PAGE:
diyAudio

diyAudio (http://www.diyaudio.com/forums/index.php)
-   Analog Line Level (http://www.diyaudio.com/forums/analog-line-level/)
-   -   Compressor/Expander on a Chip? (http://www.diyaudio.com/forums/analog-line-level/316732-compressor-expander-chip.html)

Diego Mike 30th December 2017 05:37 AM

Compressor/Expander on a Chip?
 
I want to add a compressor to my simple mid-fi TV audio system. In order to hear and understand dialog, I need to lower the volume of the action scene booms, blasts and gunshots at times. I do not have or want a receiver or a sound bar system; just a standalone compressor. I don't need any expansion function, either.

Does anyone make a decent sounding variable stereo compressor on a chip that I can build around?

If not on a chip, maybe something smaller than a full rack mount?

jazbo8 30th December 2017 06:08 AM

Something like this?
Stereo Compressor Kit | Jaycar Electronics

rsavas 30th December 2017 05:20 PM

onsemi still make a ne570 compander chip

cbdb 30th December 2017 06:34 PM

Does your DVDs player have a "night mode" in audio option? Best way to go. This is actually a tailored compression track, a guy from Dolby watches the movie ( often with a producer or the director ) and decides how much compression each track of each segment needs mostly reducing the DR of the sound effects and leaving the dialogue. Here's more info:

https://www.dolby.com/us/en/technolo...by-digital.pdf

Second best method. Turn up the center speaker. Since 90% of the dialogue is on that track and very little else, that's all you need to do.

3rd best. Use a compressor. This will reduce everything. So if there's dialogue at the same time as loud effects you will loose the dialogue.

If your listening in stereo, your sound is already compromised.

Jonathan Bright 30th December 2017 07:18 PM

The best selection are the NE57X series that rsavas mentions.
The NE571 and NE570 are good but the NE572 is "the bee's rollerskates" (or "bee's knees" according to preference). It is a stereo version with a THD adjustment pin and provision for variable attack and decay times. AUDIO (USA) published some diy articles 30-40 yrs ago. Several in other mags.
May not be easy to source but worth the effort. May also be available with a other letters before the 57X numbers. i.e. 2N57X.......but I'm NOT confident about that.

Jonathan Bright 30th December 2017 07:21 PM

Or a 300-3,000c/s band pass filter will work too.....Google "speech filter"
Cheers, Jonathan

MarcelvdG 30th December 2017 08:19 PM

1 Attachment(s)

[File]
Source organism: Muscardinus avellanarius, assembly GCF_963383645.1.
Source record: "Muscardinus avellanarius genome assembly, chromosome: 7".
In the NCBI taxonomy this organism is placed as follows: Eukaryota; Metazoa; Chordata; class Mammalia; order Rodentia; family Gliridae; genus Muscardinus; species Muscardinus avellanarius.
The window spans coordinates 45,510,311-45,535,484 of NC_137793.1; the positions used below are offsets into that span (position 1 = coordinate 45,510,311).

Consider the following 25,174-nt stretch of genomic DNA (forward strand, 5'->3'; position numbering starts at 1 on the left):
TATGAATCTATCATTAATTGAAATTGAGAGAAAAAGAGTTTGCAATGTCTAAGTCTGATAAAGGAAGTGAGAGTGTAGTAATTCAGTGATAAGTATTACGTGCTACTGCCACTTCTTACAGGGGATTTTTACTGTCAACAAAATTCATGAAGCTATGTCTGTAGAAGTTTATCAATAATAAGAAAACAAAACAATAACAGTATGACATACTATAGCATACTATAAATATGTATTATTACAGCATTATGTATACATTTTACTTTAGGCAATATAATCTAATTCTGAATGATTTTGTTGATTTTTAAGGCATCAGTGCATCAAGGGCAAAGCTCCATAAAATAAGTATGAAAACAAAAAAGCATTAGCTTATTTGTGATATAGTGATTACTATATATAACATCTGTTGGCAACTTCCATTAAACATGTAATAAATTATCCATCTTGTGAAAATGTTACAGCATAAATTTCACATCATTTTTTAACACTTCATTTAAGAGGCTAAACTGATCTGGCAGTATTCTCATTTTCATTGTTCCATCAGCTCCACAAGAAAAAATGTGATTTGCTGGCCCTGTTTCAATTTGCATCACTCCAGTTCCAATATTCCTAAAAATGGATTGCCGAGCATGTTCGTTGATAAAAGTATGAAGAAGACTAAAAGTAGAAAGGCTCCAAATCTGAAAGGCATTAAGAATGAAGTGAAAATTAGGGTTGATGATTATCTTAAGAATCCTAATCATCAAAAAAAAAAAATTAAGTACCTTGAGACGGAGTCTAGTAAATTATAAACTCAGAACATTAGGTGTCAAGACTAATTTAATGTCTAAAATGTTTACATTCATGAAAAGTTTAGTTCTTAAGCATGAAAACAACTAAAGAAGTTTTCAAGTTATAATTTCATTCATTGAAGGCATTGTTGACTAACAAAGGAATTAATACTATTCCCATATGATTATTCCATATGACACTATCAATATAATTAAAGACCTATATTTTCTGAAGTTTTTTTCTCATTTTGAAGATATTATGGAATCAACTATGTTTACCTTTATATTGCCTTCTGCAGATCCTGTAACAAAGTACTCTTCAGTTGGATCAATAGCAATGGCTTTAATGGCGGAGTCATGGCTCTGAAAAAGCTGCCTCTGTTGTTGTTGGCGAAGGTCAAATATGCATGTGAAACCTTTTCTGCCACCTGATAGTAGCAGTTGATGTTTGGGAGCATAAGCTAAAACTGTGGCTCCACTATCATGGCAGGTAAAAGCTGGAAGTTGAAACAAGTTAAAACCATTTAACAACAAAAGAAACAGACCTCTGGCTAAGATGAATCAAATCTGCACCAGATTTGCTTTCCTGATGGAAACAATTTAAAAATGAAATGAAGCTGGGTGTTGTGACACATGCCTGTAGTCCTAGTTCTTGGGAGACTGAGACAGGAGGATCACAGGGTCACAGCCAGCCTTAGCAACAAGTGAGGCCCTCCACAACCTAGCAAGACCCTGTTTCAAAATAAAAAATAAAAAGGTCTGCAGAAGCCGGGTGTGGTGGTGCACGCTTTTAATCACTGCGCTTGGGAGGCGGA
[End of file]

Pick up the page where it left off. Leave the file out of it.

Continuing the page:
300 Hz to 3400 Hz is telephone landline quality, that won't make the dialogue more intelligible. I think you could better use a 300 Hz high-pass then to get rid of most of the energy of the booms and blasts, possibly with a slight bump around 5 kHz to 10 kHz to improve intelligibility.

(A bump somewhere in the 5 kHz to 10 kHz range is an old trick to make dialogue easier to understand. As an example, see the attached frequency response of the famous Sennheiser MD 21 reporter microphone that has been in production continuously since the 1950's and is still quite popular today.)

Monte McGuire 30th December 2017 11:05 PM

I've used the FMR Audio RNC 1773 for exactly this use with good results. It prevented Star Wars dialog from disappearing while simultaneously not frightening small children with the excessive SFX.

THAT also makes some Analog Engine chips that can work well if you want to build something. The chips have a VCA and level detector, and sometimes also op amps to be used with the circuits. They have some design notes with details on how to rig up a number of popular circuits using these chips. Design note 118 seems to be appropriate for your uses: http://www.thatcorp.com/datashts/dn118.pdf

scottjoplin 30th December 2017 11:14 PM

Interesting thoughts here, I'd considered compression for TV but a while ago I got hearing aids due to HF hearing loss and tinnitus, I found I could turn the volume down substantially and hear dialogue better, so, some form of EQ may well help, I'm presuming you don't wear or need hearing aids.

PRR 31st December 2017 06:17 PM

The RNC is fantastic for $199.

Behringer must have a $99 copycat box.

THAT Corp is the king of VCAs and thus compressor/limiter thinking.

I think of NE572 as a super-good telephone chip which needs much additional glue to get music/FX suitable time response. It has been done.

Stealing a THAT plan is IMHO easier and more likely to be on-target.

Buying (sacrilege in a DIY chatroom) the RNC is a pretty sure thing and quick.


All times are GMT. The time now is 03:18 AM.


Search Engine Optimisation provided by DragonByte SEO (Pro) - vBulletin Mods & Addons Copyright © 2018 DragonByte Technologies Ltd.
Resources saved on this page: MySQL 17.65%
vBulletin Optimisation provided by vB Optimise (Pro) - vBulletin Mods & Addons Copyright © 2018 DragonByte Technologies Ltd.
Copyright ©1999-2018 diyAudio

Wiki